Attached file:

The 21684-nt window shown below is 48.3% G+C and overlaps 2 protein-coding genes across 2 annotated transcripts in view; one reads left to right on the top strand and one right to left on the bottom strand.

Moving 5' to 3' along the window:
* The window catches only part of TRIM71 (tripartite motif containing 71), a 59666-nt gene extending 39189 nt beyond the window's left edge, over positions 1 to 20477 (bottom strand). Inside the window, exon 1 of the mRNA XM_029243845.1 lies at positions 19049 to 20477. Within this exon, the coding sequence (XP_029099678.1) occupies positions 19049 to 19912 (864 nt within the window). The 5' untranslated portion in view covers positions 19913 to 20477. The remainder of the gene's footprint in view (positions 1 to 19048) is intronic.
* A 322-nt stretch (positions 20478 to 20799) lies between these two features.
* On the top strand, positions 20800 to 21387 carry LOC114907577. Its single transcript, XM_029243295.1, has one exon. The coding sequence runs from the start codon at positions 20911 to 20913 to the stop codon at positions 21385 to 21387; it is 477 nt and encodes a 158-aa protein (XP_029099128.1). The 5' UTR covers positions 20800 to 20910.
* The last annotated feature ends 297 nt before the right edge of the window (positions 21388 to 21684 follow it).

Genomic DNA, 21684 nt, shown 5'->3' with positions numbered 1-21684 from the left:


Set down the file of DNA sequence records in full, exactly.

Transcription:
The 21684-nt window shown below is 48.3% G+C and overlaps 2 protein-coding genes across 2 annotated transcripts in view; one reads left to right on the top strand and one right to left on the bottom strand.

Moving 5' to 3' along the window:
* The window catches only part of TRIM71 (tripartite motif containing 71), a 59666-nt gene extending 39189 nt beyond the window's left edge, over positions 1 to 20477 (bottom strand). Inside the window, exon 1 of the mRNA XM_029243845.1 lies at positions 19049 to 20477. Within this exon, the coding sequence (XP_029099678.1) occupies positions 19049 to 19912 (864 nt within the window). The 5' untranslated portion in view covers positions 19913 to 20477. The remainder of the gene's footprint in view (positions 1 to 19048) is intronic.
* A 322-nt stretch (positions 20478 to 20799) lies between these two features.
* On the top strand, positions 20800 to 21387 carry LOC114907577. Its single transcript, XM_029243295.1, has one exon. The coding sequence runs from the start codon at positions 20911 to 20913 to the stop codon at positions 21385 to 21387; it is 477 nt and encodes a 158-aa protein (XP_029099128.1). The 5' UTR covers positions 20800 to 20910.
* The last annotated feature ends 297 nt before the right edge of the window (positions 21388 to 21684 follow it).

Genomic DNA, 21684 nt, shown 5'->3' with positions numbered 1-21684 from the left: